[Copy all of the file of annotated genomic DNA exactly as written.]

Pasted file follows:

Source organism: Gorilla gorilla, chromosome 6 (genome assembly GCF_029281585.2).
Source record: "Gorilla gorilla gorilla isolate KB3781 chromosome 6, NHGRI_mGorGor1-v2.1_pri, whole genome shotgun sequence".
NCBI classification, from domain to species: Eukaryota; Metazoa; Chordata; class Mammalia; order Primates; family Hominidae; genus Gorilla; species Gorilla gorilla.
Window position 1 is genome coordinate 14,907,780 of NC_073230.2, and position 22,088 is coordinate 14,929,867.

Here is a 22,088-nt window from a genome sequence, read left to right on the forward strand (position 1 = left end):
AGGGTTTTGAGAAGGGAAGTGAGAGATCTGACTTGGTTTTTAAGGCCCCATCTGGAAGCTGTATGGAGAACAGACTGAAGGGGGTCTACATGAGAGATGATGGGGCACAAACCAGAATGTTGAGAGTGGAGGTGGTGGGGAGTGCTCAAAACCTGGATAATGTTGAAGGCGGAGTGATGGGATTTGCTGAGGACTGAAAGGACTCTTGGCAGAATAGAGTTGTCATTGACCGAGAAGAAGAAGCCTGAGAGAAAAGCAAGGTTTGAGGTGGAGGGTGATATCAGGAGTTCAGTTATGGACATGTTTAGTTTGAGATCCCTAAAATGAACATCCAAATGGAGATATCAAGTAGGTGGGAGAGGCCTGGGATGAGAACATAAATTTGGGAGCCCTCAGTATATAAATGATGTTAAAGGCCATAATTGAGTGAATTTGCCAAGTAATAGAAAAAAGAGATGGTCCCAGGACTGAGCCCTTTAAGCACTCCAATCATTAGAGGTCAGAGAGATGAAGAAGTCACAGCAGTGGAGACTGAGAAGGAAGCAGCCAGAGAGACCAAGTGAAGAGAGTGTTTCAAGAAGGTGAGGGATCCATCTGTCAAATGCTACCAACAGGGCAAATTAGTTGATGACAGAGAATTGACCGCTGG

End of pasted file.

Source organism: Gorilla gorilla, chromosome 6 (genome assembly GCF_029281585.2).
Source record: "Gorilla gorilla gorilla isolate KB3781 chromosome 6, NHGRI_mGorGor1-v2.1_pri, whole genome shotgun sequence".
NCBI classification, from domain to species: Eukaryota; Metazoa; Chordata; class Mammalia; order Primates; family Hominidae; genus Gorilla; species Gorilla gorilla.
Window position 1 is genome coordinate 14,907,780 of NC_073230.2, and position 22,088 is coordinate 14,929,867.

Here is a 22,088-nt window from a genome sequence, read left to right on the forward strand (position 1 = left end):
AGGGTTTTGAGAAGGGAAGTGAGAGATCTGACTTGGTTTTTAAGGCCCCATCTGGAAGCTGTATGGAGAACAGACTGAAGGGGGTCTACATGAGAGATGATGGGGCACAAACCAGAATGTTGAGAGTGGAGGTGGTGGGGAGTGCTCAAAACCTGGATAATGTTGAAGGCGGAGTGATGGGATTTGCTGAGGACTGAAAGGACTCTTGGCAGAATAGAGTTGTCATTGACCGAGAAGAAGAAGCCTGAGAGAAAAGCAAGGTTTGAGGTGGAGGGTGATATCAGGAGTTCAGTTATGGACATGTTTAGTTTGAGATCCCTAAAATGAACATCCAAATGGAGATATCAAGTAGGTGGGAGAGGCCTGGGATGAGAACATAAATTTGGGAGCCCTCAGTATATAAATGATGTTAAAGGCCATAATTGAGTGAATTTGCCAAGTAATAGAAAAAAGAGATGGTCCCAGGACTGAGCCCTTTAAGCACTCCAATCATTAGAGGTCAGAGAGATGAAGAAGTCACAGCAGTGGAGACTGAGAAGGAAGCAGCCAGAGAGACCAAGTGAAGAGAGTGTTTCAAGAAGGTGAGGGATCCATCTGTCAAATGCTACCAACAGGGCAAATTAGTTGATGACAGAGAATTGACCGCTGG